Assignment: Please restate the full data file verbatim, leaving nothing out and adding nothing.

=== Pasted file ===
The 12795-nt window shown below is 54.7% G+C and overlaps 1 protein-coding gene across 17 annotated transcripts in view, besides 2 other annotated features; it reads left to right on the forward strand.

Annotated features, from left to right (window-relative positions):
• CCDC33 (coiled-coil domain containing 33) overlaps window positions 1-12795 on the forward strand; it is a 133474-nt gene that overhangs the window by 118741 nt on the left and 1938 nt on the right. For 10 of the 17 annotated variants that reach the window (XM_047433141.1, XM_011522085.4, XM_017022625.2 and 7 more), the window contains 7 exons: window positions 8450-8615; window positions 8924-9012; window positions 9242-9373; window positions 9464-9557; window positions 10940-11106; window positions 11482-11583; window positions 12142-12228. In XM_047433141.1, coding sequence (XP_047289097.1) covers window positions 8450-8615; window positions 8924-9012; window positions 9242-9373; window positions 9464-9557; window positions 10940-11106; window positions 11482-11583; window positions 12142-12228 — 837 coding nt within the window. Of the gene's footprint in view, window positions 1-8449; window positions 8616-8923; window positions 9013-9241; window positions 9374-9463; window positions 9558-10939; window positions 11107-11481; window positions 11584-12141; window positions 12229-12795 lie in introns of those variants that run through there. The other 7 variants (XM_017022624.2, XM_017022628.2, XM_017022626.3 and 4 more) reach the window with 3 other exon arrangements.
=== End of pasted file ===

The 12795-nt window shown below is 54.7% G+C and overlaps 1 protein-coding gene across 17 annotated transcripts in view, besides 2 other annotated features; it reads left to right on the forward strand.

Annotated features, from left to right (window-relative positions):
• CCDC33 (coiled-coil domain containing 33) overlaps window positions 1-12795 on the forward strand; it is a 133474-nt gene that overhangs the window by 118741 nt on the left and 1938 nt on the right. For 10 of the 17 annotated variants that reach the window (XM_047433141.1, XM_011522085.4, XM_017022625.2 and 7 more), the window contains 7 exons: window positions 8450-8615; window positions 8924-9012; window positions 9242-9373; window positions 9464-9557; window positions 10940-11106; window positions 11482-11583; window positions 12142-12228. In XM_047433141.1, coding sequence (XP_047289097.1) covers window positions 8450-8615; window positions 8924-9012; window positions 9242-9373; window positions 9464-9557; window positions 10940-11106; window positions 11482-11583; window positions 12142-12228 — 837 coding nt within the window. Of the gene's footprint in view, window positions 1-8449; window positions 8616-8923; window positions 9013-9241; window positions 9374-9463; window positions 9558-10939; window positions 11107-11481; window positions 11584-12141; window positions 12229-12795 lie in introns of those variants that run through there. The other 7 variants (XM_017022624.2, XM_017022628.2, XM_017022626.3 and 4 more) reach the window with 3 other exon arrangements.